So, you are all aware of the problem I have with Target and its unbearably close proximity to my wallet. I wish I could say that the problem is a “new” one, or that until recently, I had never heard of this store that causes your wallet to malfunction and dump its contents on the conveyor belt.
But I can’t.
My irrational attachment to this store goes back to the late 90’s when I was a wee lass in college. One particular Christmas, I was broke. No money to be found. I was juggling school full-time and work full-time and any money I made was just put right back into bills.
So I did what any
defeated sane person would do, and I opened up a store credit card with the bullseye store. Hey, I thought, now I can buy everyone I love a Christmas gift! Problem solved!
I signed up for the card, and went on a tear through that store. Money was no object. Hey, that’s what credit limits are for, right? This, that, and the other were thrown into my cart with nary an eye glancing at a price tag.
Christmas came and presents were handed out and everything was all right with the world.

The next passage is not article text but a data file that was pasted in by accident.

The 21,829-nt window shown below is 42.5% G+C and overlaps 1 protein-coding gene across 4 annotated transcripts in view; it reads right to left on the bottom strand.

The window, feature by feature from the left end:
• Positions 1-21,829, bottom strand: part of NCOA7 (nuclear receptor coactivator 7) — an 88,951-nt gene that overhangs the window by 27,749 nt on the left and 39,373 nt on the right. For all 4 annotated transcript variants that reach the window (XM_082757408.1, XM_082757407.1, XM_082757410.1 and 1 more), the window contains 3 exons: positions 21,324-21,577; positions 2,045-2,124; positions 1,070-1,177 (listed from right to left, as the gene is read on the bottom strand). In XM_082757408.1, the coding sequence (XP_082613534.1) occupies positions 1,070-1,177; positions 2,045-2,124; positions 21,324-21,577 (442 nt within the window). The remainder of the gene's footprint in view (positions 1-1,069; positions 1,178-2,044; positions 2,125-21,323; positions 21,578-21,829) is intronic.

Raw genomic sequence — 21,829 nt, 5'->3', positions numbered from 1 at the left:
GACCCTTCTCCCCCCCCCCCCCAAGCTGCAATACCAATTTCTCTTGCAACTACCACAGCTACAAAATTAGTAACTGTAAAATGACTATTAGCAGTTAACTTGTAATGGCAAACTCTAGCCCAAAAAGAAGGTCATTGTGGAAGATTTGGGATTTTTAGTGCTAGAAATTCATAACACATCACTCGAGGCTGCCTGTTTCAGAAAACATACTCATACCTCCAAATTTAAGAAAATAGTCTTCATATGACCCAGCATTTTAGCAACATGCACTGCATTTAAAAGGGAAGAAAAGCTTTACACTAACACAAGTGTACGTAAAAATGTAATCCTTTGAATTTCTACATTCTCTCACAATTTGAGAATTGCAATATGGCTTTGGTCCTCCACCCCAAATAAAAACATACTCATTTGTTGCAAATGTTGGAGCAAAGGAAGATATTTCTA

Except it wasn’t.
The bill came and my gleeful shopping spree now was nothing but a bitter taste in my mouth. I was disgusted with myself for getting caught up in a gift-giving cycle that left me feeling shameful.
Why had I felt the need to do this? No one forced me to open this card and buy all these presents I couldn’t afford. I didn’t have an answer to explain my behavior. But I knew enough at that point to calmly grab the bullseye credit card and…cut it up.
I never used that card again.
It took me quite awhile to pay that darn card off, but I did it. Every single penny. I canceled the account and swore I would never open a store credit card again. And to this day, I have stayed true to my word.
Financial lessons are sometimes tough to learn, especially around Christmas. Giving presents should not cause you to go into debt.
I had to learn this lesson the hard way.